Wednesday, July 25, 2007

Michael Pahl's Source Theory

Michael Pahl (weblog: the stuff of earth) has two relevant blog posts on his solution to the synoptic problem (his preamble and proposal). Unfortunately he doesn't specify why he sees Luke's use of Matthew more plausible than an oral-Q source/sources which is intriguing given his emphasis on oral traditions. Was Luke running short on oral sources for the Mt-Lk-double-tradition(s) and had to turn to the gospel of Matthew for it/them?

Tuesday, July 24, 2007

With Your Own Team of Scholars!

This blog has encouraged raising questions more than simply giving answers, so here's a question for all you Synoptic Problem fanatics:

What is the ideal methodology you would recommend for a team of choice scholars under your direction to take in attempting to investigate and solve the synoptic problem? What premises (and why) would you begin with and what data are we still lacking in order to be able to completely solve the synoptic problem?

Wednesday, July 04, 2007

Syriac Priority/Primacy

I've been frantically finishing off my master's thesis for the end of June (hence the absence of June posts). One of my footnotes mentions the theory that the Greek NT, rather than being composed in Greek, is the result of being translated from Syriac. What could be the basis for such a hypothesis?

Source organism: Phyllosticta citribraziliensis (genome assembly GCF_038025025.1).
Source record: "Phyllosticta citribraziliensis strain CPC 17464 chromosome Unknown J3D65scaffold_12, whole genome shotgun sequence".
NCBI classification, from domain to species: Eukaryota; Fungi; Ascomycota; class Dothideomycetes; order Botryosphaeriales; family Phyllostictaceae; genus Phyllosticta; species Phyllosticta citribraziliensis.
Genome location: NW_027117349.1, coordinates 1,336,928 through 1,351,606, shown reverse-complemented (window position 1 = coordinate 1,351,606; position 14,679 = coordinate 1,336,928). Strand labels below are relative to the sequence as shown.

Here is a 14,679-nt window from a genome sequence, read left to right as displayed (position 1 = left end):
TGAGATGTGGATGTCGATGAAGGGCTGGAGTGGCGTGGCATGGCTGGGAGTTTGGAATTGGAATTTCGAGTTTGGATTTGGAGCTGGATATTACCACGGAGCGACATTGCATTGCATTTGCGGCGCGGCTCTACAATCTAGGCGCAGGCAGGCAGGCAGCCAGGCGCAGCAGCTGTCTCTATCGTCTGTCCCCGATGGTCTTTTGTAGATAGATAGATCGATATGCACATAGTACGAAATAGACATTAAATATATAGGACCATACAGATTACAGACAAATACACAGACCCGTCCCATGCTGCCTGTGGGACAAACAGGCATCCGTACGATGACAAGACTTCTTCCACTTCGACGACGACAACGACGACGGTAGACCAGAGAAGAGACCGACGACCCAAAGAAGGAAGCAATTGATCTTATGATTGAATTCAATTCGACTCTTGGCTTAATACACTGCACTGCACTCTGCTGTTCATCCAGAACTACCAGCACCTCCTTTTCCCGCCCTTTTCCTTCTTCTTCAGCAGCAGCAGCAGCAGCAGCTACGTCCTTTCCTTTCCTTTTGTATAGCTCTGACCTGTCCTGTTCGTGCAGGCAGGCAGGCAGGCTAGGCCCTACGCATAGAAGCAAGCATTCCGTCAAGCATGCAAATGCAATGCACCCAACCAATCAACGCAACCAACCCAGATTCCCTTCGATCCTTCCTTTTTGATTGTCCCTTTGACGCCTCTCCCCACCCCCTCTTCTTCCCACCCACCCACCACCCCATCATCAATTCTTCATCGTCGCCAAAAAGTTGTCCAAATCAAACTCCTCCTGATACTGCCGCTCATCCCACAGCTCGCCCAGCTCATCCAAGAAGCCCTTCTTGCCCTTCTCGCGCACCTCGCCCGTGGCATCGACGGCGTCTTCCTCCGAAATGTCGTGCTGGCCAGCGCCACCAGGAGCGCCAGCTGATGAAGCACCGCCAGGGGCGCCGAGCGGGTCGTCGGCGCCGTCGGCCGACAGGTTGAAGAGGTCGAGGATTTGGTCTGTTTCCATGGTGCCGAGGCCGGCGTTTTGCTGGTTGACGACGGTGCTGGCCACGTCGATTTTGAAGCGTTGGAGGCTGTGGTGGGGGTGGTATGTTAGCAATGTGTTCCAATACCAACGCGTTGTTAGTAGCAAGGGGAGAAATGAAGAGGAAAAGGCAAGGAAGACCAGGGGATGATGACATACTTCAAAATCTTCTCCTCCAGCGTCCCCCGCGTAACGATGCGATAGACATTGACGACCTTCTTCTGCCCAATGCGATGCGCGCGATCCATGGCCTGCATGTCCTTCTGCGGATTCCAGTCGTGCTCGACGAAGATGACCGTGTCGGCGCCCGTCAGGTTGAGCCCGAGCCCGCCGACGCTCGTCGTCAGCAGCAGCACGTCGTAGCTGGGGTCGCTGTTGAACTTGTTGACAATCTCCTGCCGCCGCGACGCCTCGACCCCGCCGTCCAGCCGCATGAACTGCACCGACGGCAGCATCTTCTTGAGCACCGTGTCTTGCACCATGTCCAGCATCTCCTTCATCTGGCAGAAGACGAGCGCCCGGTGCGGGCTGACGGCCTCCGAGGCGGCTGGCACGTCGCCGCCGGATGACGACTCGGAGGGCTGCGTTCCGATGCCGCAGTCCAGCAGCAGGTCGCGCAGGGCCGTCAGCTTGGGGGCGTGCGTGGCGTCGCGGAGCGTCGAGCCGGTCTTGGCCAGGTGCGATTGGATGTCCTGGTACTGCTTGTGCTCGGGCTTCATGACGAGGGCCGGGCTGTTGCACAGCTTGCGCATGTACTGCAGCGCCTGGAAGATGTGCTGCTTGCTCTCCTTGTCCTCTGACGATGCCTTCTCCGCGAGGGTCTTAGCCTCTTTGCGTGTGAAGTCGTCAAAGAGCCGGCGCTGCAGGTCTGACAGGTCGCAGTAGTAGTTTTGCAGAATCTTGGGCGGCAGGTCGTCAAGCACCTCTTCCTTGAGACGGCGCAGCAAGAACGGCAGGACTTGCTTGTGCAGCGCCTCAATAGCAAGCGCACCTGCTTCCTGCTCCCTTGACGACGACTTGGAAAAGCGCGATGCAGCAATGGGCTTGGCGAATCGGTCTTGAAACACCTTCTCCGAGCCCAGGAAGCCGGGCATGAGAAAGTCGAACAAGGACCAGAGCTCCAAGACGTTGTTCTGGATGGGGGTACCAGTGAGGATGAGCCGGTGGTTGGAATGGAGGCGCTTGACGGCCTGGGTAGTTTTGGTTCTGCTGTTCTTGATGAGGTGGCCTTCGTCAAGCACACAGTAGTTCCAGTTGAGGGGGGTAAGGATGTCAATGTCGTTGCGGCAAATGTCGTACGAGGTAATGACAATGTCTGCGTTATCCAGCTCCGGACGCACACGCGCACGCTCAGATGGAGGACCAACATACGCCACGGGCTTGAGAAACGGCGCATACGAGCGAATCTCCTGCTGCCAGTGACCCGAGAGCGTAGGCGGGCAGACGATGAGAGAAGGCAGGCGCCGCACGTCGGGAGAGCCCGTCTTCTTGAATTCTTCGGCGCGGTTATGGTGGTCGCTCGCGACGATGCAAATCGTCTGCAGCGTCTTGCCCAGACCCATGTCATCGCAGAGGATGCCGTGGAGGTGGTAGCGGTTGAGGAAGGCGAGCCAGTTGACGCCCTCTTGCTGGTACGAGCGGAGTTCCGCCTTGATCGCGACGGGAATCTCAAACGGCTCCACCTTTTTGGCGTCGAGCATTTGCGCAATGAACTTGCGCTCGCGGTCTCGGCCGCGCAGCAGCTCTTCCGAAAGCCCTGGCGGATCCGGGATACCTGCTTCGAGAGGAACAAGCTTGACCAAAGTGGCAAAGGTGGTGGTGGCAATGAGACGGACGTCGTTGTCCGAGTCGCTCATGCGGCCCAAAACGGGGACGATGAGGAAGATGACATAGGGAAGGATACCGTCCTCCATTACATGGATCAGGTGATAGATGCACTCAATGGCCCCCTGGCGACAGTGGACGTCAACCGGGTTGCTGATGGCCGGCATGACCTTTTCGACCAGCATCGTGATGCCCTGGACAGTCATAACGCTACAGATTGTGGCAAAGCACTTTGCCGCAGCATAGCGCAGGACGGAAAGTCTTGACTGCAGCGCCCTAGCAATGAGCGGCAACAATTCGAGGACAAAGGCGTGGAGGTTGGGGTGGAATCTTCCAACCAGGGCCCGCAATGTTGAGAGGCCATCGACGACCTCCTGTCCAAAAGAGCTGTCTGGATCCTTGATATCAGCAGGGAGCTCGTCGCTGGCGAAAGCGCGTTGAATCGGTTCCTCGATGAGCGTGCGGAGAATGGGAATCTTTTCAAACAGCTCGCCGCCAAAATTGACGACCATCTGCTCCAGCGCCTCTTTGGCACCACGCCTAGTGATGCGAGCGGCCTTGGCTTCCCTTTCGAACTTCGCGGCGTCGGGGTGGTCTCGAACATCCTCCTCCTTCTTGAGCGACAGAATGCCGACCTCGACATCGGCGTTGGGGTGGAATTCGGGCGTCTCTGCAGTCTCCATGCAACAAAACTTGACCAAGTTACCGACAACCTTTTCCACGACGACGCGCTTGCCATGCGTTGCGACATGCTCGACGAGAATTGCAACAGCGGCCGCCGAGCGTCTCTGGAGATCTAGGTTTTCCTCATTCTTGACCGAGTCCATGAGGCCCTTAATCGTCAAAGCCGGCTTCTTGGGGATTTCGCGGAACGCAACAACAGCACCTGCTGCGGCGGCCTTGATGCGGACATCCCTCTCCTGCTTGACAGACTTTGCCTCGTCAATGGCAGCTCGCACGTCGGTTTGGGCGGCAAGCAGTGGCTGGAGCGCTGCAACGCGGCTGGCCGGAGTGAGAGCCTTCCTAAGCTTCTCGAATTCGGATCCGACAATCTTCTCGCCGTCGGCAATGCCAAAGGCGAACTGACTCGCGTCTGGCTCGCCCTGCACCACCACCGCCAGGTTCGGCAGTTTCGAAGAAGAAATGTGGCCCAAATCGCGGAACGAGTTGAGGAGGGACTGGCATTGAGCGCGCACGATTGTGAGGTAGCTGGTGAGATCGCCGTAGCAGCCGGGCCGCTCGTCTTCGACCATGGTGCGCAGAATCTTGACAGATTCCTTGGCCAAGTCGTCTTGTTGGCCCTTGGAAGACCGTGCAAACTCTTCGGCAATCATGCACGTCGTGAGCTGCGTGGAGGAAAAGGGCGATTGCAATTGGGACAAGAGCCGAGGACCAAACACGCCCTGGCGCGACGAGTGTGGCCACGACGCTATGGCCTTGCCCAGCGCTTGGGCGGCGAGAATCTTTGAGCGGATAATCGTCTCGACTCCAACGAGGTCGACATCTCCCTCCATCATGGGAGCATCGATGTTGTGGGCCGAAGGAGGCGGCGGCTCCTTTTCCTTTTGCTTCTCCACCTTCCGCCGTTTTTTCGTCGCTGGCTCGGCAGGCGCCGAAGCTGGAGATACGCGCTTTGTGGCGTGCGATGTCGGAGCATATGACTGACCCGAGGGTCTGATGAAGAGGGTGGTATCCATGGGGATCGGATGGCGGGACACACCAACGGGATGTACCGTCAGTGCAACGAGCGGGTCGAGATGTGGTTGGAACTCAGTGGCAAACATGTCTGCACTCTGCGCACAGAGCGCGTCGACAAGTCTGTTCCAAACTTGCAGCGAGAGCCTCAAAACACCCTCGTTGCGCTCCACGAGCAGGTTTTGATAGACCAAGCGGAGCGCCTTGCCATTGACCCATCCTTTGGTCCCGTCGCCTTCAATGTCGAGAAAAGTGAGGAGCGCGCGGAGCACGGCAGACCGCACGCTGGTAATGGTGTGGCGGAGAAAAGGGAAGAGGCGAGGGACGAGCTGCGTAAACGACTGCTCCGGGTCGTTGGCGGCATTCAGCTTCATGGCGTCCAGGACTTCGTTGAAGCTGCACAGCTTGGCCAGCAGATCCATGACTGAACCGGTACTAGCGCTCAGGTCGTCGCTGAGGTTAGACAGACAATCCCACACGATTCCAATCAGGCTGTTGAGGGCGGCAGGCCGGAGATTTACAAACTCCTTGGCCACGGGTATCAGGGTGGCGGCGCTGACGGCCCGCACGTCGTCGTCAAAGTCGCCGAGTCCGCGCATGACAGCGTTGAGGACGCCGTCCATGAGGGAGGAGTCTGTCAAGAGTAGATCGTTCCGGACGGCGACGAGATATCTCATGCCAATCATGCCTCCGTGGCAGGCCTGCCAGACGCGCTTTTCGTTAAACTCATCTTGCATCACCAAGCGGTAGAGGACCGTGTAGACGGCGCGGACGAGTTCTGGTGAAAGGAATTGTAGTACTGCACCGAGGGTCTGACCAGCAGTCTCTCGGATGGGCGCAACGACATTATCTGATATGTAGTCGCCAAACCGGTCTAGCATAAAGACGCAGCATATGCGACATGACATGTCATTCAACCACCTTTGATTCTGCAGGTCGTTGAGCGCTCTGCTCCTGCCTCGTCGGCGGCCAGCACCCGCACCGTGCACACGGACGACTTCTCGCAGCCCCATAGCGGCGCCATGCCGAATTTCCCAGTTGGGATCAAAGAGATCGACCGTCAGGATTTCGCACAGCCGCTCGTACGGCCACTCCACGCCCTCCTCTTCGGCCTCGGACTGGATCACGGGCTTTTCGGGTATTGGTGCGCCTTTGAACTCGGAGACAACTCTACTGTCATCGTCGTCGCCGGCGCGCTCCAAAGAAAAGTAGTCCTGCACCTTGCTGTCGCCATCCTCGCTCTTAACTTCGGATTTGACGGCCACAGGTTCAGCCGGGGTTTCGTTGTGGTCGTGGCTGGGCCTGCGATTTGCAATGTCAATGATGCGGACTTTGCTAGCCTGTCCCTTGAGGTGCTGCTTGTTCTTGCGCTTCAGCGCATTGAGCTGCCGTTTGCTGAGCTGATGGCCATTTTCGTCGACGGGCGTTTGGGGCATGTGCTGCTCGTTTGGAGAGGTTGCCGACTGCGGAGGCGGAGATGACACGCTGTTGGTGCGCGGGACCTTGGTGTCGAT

A key argument for the book length article by Raphael Lataster, “Was the New Testament Really Written in Greek? A Concise Compendium of the Many Internal and External Evidences of Aramaic,” edition 1c, March 2006, treats as “undeniable evidence” the point that the numerous Greek manuscript variants offer translation differences due to the polysemy of Peshitta words. Thus Peshitta words are treated as inherently polysemous as though they are responsible for producing (at least) two different Greek translation equivalents observable in Greek manuscripts.

But it is erroneous to assume that Greek words are not naturally as polysemous, or that Syriac terms are more ambiguous than their Greek counterparts. To use one of Lataster’s examples, certain Greek manuscripts have PULH whist others have thURA in Lk 13:24 which, for Lataster, indicates that both are attempts to translate the Syriac noun tar(o which can mean either ‘door’ or ‘gate.’ But this assumes that in Greek PULH only means ‘gate’ and thURA only means ‘door.’ BDAG, however, indicates that thURA means either ‘door,’ ‘doorway,’ ‘entrance,’ ‘gate,’ and that PULH likewise can mean either ‘gate’ or ‘door.’ Hence the key assumption for Lataster appears to be based on a mistaken notion that words in the translated ('target') language are inhernetly less flexible/more specific in meaning than corresponding words in the source language.